Home https://server7.kproxy.com/servlet/redirect.srv/sruj/smyrwpoii/p2/ Science https://server7.kproxy.com/servlet/redirect.srv/sruj/smyrwpoii/p2/ Elon Musk’s SpaceX begins testing the Starlink broadband connection in the UK

Elon Musk’s SpaceX begins testing the Starlink broadband connection in the UK



Elon Musk, CEO of Space Exploration Technologies Corp.

Patrick T. Fallon Bloomberg | Getty images

LONDON – SpaceX Starlink’s satellite broadband service is now being tested in the UK after receiving a license from the British telecommunications regulator Ofcom.

Starlink was issued with a “license for earth station networks”

; in November, a Ofcom spokesman told CNBC on Tuesday. SpaceX did not immediately respond to CNBC’s request for comment.

The £ 200 ($ 272) license per year allows Starlink to sell satellite dishes and other communications equipment in the UK so that people can pick up signals from Starlink’s satellite network.

Founded in 2002 by Elon Musk, SpaceX is an aerospace manufacturer and space transportation company. He announced that he was setting up a Starlink division in 2015.

Musk, now the world’s richest man, said he wanted to improve Internet access in parts of the world that are not currently served by broadband providers. He plans to do so by launching thousands of small telecommunications satellites into low-Earth orbit that can carry low-latency high-speed Internet to Earth.

In an interview last March, Musk said SpaceX could make up to $ 30 billion a year by providing broadband. He said Starlink would be “useful for telecommunications because Starlink will have the hardest time serving customers”, adding that 5G is not great for the province because “you need coverage”.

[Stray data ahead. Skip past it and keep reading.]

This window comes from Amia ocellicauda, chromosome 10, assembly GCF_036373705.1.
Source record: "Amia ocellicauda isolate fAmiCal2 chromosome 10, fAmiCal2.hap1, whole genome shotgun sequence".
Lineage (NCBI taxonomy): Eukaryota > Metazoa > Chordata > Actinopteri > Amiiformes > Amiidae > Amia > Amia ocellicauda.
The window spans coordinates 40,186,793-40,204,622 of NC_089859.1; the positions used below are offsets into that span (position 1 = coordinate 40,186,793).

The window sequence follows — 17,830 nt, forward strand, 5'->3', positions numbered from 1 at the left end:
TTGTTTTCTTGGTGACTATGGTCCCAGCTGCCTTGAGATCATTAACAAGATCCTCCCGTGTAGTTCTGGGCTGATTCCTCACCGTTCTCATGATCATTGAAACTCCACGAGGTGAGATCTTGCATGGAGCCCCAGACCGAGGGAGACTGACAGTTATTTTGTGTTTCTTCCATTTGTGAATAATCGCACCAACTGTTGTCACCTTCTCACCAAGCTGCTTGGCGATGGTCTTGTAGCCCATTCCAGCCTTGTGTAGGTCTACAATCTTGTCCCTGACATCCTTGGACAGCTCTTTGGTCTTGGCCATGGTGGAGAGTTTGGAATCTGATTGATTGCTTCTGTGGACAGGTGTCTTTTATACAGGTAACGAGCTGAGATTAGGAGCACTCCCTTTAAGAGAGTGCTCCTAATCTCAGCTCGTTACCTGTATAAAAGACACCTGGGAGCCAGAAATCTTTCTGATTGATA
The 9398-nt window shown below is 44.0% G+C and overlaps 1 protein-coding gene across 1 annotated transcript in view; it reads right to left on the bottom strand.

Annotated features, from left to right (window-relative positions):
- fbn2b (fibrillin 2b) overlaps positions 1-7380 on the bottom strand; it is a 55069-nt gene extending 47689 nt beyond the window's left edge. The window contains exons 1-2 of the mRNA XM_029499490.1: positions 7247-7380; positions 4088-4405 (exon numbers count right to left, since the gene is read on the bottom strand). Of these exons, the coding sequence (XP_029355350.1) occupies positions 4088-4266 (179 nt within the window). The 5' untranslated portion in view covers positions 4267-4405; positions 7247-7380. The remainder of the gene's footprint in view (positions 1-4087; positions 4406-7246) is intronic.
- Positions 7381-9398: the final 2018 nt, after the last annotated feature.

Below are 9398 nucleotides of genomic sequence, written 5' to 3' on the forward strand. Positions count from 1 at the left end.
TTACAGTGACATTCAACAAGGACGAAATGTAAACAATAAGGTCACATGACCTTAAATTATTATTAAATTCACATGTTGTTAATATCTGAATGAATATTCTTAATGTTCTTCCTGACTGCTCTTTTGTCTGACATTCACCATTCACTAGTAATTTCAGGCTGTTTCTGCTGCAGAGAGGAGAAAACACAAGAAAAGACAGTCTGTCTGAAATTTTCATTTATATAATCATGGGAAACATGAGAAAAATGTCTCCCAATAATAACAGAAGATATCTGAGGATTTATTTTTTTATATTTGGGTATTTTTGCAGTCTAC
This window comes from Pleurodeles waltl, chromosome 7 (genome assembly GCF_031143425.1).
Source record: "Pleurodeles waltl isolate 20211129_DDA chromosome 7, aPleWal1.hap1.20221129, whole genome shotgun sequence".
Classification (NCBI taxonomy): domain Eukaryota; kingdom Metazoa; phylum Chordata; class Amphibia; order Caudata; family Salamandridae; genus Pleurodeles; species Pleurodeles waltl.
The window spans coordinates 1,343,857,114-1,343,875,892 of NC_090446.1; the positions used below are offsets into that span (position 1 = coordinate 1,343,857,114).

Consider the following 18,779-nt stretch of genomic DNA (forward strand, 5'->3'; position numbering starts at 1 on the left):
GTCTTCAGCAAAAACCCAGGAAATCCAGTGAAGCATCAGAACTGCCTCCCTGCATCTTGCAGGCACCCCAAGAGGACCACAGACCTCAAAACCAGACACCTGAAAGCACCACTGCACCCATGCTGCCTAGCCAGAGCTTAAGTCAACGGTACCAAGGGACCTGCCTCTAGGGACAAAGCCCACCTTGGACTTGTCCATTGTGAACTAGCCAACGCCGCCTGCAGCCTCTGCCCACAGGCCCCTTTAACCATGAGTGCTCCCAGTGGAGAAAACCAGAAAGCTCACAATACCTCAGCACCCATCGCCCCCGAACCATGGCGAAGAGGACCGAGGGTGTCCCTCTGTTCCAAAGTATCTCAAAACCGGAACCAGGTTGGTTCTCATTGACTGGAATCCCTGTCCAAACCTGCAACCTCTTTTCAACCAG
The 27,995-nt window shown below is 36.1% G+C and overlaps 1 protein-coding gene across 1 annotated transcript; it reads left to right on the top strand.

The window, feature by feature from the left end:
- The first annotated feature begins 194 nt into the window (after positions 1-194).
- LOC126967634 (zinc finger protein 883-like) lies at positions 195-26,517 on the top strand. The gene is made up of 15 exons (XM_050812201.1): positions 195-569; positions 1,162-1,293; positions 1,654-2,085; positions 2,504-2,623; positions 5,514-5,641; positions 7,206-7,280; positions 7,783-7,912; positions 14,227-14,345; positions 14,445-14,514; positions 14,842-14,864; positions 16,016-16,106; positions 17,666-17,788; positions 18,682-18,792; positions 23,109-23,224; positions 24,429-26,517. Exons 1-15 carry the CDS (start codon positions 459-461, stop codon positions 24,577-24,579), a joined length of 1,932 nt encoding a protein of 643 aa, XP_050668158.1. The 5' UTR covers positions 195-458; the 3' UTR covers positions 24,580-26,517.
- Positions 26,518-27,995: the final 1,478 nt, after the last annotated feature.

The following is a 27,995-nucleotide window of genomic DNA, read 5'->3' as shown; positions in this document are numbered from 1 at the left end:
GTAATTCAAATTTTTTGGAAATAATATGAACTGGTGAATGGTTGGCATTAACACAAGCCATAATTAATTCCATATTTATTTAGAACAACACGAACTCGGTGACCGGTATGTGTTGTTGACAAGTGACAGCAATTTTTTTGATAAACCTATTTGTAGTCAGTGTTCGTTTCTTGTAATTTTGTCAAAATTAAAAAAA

Starlink, which will compete with OneWeb in the UK, aims to have 1,440 of its 260 kilograms of satellites in orbit by the end of 2021.

The company, which focuses primarily on connecting rural areas where the Internet is unreliable or inaccessible, is inviting people in the United States and Canada to try out its service from October.

She currently invites people to the UK by email, according to reports and social media users. Starlink charges British customers £ 439 for a satellite dish and other communication equipment, as well as a £ 89 monthly fee and a £ 54 delivery fee.

Those testing the service can expect data speeds between 50 megabits per second (Mbps) and 150 Mbps, according to reports. The average broadband speed in the UK is 64 Mbps, but those in rural areas often struggle to get close. It is not clear how many homes and offices currently use the Starlink service.

SpaceX created a British entity in London called Starlink Internet Services last August, according to a document filed in the UK Business Register.

A photo of what appears to be one of Starlink’s first deliveries in the UK was shared on Reddit by Philip Hall, who lives in the province of Devon, south-west England.

“As an enthusiast who has no prospects for fiber (broadband) in the near future, I joined the beta version quite early,” Hall told CNBC via Reddit on Thursday.

Hall, who once deployed air defense networks for the British military, said: “The technical capabilities at this consumer level are amazing.”

In terms of performance, Hall said it can consistently achieve a download speed of 80 Mbps at home.

He suspects he got the Starlink dish because the company wants data before it goes on the market and it’s at the right latitude.

Describing the setup, Hall said it was just like many other appliances. He installed an app on his Android phone, checked to see if the dish had a clear view of the sky (something that was easy in rural Devon), and turned it on. “The app asks you to register a username and password and you’re cooking,” he said.

Greece, Germany and Australia have also approved Starlink’s proposal.


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